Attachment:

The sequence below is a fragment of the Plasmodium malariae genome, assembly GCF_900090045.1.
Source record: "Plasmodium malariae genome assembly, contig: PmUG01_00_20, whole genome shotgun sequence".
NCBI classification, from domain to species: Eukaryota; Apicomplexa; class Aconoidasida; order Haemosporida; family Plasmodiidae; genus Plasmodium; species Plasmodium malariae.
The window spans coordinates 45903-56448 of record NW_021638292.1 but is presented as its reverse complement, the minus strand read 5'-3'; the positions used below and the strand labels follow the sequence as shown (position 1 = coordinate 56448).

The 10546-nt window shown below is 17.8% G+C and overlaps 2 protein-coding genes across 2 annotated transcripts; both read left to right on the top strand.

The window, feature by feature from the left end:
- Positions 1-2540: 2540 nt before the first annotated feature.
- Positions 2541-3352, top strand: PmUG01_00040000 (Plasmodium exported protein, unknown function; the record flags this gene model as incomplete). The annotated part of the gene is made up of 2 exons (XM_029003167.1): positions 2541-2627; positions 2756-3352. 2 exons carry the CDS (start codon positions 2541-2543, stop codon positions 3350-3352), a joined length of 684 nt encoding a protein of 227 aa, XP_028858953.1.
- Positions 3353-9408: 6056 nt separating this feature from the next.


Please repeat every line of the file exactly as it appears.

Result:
The sequence below is a fragment of the Plasmodium malariae genome, assembly GCF_900090045.1.
Source record: "Plasmodium malariae genome assembly, contig: PmUG01_00_20, whole genome shotgun sequence".
NCBI classification, from domain to species: Eukaryota; Apicomplexa; class Aconoidasida; order Haemosporida; family Plasmodiidae; genus Plasmodium; species Plasmodium malariae.
The window spans coordinates 45903-56448 of record NW_021638292.1 but is presented as its reverse complement, the minus strand read 5'-3'; the positions used below and the strand labels follow the sequence as shown (position 1 = coordinate 56448).

The 10546-nt window shown below is 17.8% G+C and overlaps 2 protein-coding genes across 2 annotated transcripts; both read left to right on the top strand.

The window, feature by feature from the left end:
- Positions 1-2540: 2540 nt before the first annotated feature.
- Positions 2541-3352, top strand: PmUG01_00040000 (Plasmodium exported protein, unknown function; the record flags this gene model as incomplete). The annotated part of the gene is made up of 2 exons (XM_029003167.1): positions 2541-2627; positions 2756-3352. 2 exons carry the CDS (start codon positions 2541-2543, stop codon positions 3350-3352), a joined length of 684 nt encoding a protein of 227 aa, XP_028858953.1.
- Positions 3353-9408: 6056 nt separating this feature from the next.